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Pepe Deluxe 'Beatitude' Album Launch

Author: Clea Woods
Sunday, September 14, 2003
The last time we met Pepe Deluxe they were soundtracking the hugely successful, continent spanning soundtrack of the Levi's Twisted Jeans campaign with "Before You Leave". But so much has happened since then that, frankly, everything we thought we knew is now wrong, so let's start again.

'Beatitude' is going to be one your most cherished albums of the year, you just don't know it yet. You'll almost certainly be drawn in by the head-wrecking funk lunacy of "Salami Fever", but you'll stay on just to have another listen to the languid sexiness of the very beautiful "Sleeping Peacefully". You'll stick "First Goodbye"'s deep, cinematic blues on a mixtape and possibly even get a shag because of it. You'll hear future single "Girl" in every high-class, late-night drinking establishment you frequent from here till Christmas, but you'll never tire of it.

Within days of listening to Beatitude for the first time, you'll imagine DJ Shadow throwing his windows open, realising what a fucking beautiful day it is,
and deciding to spend it having a noisy, drunken BBQ with actual human beings rather than picking dust off his sneakers in a record shop basement.

Again - it's that type of album.

But how did we get here- Well, in 1997, James Spectrum and JA-Jazz along with the now departed DJ Slow recorded a tune called "Woman In Blue" that sampled Tony Hatch (the man responsible for, among other classics, the Crossroads theme) and Nina Simone. Everyone thought it was great,including

Simone's record company cleared the sample for the album, but not for the advert. This turned out to be a Very Good Thing Indeed as the group obsessively developed their skills at replaying and recreating
original sounds and textures where they would have once just used samples.

Consequently, three things happened. Firstly, the process made Pepe Deluxe realise what they were capable of doing themselves. Secondly, this realisation pointed the way forward to their new record and thirdly, it gave the group the financial freedom to give up their day jobs and concentrate fully on their music. Tony Hatch isn't complaining either he still made, um, crazy bank. "It sped things up," admits James. "We loved music but we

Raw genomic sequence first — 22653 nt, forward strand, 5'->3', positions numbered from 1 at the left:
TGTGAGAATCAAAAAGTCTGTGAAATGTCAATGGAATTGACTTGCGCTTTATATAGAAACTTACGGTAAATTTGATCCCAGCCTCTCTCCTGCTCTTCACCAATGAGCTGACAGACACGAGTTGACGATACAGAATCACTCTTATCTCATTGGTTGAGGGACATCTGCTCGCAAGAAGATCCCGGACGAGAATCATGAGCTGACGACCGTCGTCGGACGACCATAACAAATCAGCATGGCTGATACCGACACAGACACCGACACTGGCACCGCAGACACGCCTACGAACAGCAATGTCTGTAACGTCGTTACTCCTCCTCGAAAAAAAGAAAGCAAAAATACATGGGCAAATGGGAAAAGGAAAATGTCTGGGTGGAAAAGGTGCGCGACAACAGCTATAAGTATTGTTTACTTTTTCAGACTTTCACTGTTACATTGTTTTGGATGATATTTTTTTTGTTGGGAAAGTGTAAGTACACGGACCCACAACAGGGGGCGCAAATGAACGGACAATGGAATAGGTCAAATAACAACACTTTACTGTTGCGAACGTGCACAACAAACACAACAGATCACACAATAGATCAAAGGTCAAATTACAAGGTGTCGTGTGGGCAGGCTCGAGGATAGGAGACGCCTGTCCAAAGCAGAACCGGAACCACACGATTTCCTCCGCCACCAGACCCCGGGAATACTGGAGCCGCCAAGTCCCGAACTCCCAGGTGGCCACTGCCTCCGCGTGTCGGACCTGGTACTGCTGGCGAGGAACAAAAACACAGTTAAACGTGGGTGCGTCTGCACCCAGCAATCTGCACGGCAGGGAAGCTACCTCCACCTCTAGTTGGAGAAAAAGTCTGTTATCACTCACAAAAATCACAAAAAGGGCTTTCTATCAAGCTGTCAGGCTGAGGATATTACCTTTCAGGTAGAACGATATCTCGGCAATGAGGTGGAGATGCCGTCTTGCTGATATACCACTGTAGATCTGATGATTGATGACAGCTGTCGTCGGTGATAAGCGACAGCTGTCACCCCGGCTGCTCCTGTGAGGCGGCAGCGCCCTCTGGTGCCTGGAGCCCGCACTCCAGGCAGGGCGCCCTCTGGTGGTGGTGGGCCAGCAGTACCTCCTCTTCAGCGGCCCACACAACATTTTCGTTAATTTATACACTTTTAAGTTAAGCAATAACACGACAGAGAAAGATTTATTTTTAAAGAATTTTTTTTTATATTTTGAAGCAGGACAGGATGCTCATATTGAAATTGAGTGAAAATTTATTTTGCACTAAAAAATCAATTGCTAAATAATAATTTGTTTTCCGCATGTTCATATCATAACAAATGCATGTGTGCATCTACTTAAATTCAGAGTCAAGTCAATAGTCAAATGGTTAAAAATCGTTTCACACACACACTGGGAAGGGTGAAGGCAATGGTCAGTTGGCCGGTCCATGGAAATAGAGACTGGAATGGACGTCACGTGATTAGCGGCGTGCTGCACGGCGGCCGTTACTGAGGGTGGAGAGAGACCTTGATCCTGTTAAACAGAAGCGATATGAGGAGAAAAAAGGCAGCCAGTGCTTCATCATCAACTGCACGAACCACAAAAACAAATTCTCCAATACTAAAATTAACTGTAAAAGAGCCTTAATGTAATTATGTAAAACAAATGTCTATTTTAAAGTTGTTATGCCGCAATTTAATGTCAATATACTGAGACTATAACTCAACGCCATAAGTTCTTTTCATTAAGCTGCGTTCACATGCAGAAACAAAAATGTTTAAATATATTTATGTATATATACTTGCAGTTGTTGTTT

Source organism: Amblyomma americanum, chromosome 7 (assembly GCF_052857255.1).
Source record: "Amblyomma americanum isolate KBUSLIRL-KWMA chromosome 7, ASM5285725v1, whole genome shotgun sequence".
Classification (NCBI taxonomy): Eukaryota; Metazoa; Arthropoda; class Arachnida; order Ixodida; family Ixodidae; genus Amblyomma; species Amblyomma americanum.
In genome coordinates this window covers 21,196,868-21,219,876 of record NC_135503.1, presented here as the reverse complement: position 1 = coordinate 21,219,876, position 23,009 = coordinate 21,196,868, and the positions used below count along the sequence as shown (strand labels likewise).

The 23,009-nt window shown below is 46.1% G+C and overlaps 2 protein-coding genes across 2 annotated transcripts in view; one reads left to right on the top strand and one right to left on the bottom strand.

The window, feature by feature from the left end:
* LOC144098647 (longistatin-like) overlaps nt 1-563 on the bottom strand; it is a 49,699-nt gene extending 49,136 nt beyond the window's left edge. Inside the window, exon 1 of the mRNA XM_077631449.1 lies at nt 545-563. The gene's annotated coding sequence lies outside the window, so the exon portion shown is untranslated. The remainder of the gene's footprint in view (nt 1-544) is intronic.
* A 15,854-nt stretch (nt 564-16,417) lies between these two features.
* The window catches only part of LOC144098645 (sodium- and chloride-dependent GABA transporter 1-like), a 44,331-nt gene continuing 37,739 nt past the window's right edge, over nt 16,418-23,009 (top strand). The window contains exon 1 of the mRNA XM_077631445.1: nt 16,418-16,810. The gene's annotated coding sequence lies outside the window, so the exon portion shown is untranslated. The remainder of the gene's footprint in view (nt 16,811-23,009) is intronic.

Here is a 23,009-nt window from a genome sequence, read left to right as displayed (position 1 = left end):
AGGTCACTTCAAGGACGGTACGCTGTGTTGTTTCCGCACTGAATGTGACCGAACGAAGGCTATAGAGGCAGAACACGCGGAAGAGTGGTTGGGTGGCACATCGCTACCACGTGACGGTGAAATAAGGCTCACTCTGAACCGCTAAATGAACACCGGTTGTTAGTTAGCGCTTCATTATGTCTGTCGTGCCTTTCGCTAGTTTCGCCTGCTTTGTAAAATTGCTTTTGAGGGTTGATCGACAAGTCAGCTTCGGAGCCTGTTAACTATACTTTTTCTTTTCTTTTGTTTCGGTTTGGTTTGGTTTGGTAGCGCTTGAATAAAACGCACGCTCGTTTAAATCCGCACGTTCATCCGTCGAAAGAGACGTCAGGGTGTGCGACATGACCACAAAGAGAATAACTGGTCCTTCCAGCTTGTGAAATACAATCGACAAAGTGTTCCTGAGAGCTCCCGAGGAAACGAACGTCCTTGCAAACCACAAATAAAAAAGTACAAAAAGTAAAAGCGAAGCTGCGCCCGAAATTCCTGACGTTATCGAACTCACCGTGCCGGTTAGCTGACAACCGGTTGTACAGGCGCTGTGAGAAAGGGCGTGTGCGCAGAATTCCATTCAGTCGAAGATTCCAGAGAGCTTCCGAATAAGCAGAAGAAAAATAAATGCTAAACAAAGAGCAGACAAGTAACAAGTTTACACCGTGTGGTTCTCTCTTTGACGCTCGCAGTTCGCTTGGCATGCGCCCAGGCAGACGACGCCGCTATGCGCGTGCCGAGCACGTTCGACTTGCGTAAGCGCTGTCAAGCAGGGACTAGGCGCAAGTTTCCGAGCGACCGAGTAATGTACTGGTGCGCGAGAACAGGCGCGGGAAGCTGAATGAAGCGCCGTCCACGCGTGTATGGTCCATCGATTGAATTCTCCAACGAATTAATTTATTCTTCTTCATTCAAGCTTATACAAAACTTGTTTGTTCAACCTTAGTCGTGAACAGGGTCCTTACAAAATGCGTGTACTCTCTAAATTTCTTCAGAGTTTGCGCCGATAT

couldn't invest more time in it."

"It was a job," reckons JA. "It just so happened we weren't getting paid."

Anyhow, the success of the advert also meant that every time the band thought they could get back to the studio they'd be called out for another round of promotional duties, but in Summer 2001, more than
three years after the album "Woman In Blue" had been taken from was released, the phone finally stopped ringing and Pepe Deluxe were ready to make new music.

With Slow off doing his own projects, James and JA faced the huge process of going from three guys using samplers and decks to two guys learning how to record and build a studio that would end up utilising the talents of more than 34 different musicians from around the world. But they did it, and

"Everything,s taken so much time because we didn't know what the hell we were doing. But we do now," JA admits. "We built a studio not to get the sounds of today, but to get the sounds of the samples we loved," says James, a part-time physics student so obsessed his new studio toys he can and will happily talk for hours about spring reverbs and archaic, long since out of production pedals and FX.

"I,m not after the modern best," he says, "just the craziest. The whole concept of the album is trying to be the best of everything." "We spend as long as it takes to make everything right," says JA. "It's about feel and vibe. I mean, we like the crazy noises, but it's really all about the song."

"We had ambitions to make better songs with more elements and layers," says James, a man whose last album was awarded Future Music's Album of the
Month five years after it was recorded. "We get bored of things quickly and we hate doing things twice."

So, what